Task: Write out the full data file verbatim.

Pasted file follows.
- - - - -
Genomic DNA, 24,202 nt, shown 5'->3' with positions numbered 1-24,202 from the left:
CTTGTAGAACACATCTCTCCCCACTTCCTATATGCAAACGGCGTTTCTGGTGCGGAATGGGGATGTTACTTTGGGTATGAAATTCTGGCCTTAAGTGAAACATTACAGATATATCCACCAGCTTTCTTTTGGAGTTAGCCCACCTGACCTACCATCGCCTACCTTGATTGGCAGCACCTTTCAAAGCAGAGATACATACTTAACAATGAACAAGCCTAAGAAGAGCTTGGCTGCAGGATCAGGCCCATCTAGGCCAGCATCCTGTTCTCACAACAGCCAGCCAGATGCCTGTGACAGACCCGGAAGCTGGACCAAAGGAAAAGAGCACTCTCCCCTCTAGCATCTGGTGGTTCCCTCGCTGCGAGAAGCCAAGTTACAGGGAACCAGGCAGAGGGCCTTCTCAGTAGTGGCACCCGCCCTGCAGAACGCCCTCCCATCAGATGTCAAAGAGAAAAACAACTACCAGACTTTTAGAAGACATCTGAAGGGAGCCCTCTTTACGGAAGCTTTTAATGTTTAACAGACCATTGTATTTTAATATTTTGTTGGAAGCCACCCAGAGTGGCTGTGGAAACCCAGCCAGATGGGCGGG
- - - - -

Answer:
Genomic DNA, 24,202 nt, shown 5'->3' with positions numbered 1-24,202 from the left:
CTTGTAGAACACATCTCTCCCCACTTCCTATATGCAAACGGCGTTTCTGGTGCGGAATGGGGATGTTACTTTGGGTATGAAATTCTGGCCTTAAGTGAAACATTACAGATATATCCACCAGCTTTCTTTTGGAGTTAGCCCACCTGACCTACCATCGCCTACCTTGATTGGCAGCACCTTTCAAAGCAGAGATACATACTTAACAATGAACAAGCCTAAGAAGAGCTTGGCTGCAGGATCAGGCCCATCTAGGCCAGCATCCTGTTCTCACAACAGCCAGCCAGATGCCTGTGACAGACCCGGAAGCTGGACCAAAGGAAAAGAGCACTCTCCCCTCTAGCATCTGGTGGTTCCCTCGCTGCGAGAAGCCAAGTTACAGGGAACCAGGCAGAGGGCCTTCTCAGTAGTGGCACCCGCCCTGCAGAACGCCCTCCCATCAGATGTCAAAGAGAAAAACAACTACCAGACTTTTAGAAGACATCTGAAGGGAGCCCTCTTTACGGAAGCTTTTAATGTTTAACAGACCATTGTATTTTAATATTTTGTTGGAAGCCACCCAGAGTGGCTGTGGAAACCCAGCCAGATGGGCGGG